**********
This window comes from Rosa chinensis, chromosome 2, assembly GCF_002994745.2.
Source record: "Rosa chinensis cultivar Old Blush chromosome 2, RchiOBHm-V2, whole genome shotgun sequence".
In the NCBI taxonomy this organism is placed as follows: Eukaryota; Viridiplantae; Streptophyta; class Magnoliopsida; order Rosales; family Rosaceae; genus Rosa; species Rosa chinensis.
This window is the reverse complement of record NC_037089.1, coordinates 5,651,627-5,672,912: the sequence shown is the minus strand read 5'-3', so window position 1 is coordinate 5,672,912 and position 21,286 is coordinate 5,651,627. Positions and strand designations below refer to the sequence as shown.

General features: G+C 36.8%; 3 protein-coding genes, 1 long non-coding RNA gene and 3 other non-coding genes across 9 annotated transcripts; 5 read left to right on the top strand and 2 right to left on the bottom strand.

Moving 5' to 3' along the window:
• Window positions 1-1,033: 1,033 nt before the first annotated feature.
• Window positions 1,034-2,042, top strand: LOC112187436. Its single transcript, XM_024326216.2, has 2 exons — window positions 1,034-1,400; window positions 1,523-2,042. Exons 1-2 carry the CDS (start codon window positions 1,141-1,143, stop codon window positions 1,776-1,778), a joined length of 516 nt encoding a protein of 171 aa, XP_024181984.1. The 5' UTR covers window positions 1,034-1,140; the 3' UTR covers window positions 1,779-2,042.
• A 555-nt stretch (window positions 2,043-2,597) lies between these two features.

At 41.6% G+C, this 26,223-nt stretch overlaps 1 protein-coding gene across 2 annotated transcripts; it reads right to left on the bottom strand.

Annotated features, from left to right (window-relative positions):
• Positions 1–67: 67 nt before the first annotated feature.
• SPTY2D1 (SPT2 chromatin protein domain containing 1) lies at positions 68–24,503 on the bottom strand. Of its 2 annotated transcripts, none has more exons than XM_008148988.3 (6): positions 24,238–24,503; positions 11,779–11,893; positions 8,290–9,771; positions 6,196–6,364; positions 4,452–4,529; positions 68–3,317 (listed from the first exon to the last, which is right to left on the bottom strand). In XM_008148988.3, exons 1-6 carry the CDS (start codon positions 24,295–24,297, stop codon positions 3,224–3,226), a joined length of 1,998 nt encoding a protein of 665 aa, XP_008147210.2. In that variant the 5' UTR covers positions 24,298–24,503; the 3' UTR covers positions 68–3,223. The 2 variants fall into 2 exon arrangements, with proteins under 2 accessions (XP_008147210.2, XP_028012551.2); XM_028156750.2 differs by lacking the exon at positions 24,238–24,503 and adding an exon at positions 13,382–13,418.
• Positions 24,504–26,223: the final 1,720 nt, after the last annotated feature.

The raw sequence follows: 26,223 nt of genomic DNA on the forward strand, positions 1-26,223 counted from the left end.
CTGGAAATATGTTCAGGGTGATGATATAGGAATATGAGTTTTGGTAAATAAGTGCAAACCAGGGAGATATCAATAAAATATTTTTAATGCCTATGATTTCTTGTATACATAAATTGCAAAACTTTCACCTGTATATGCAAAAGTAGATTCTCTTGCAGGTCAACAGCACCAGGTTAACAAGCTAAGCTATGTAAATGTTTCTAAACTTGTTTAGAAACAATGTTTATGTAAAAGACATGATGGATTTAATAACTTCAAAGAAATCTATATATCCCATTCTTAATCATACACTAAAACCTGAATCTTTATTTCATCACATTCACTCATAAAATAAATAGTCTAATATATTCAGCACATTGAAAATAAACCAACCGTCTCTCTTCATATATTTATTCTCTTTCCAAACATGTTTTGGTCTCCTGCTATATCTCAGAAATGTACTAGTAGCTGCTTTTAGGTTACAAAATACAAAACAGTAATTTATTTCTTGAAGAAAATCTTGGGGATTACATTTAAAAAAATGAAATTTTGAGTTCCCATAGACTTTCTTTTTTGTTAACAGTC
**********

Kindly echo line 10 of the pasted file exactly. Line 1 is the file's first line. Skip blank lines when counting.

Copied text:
At 41.6% G+C, this 26,223-nt stretch overlaps 1 protein-coding gene across 2 annotated transcripts; it reads right to left on the bottom strand.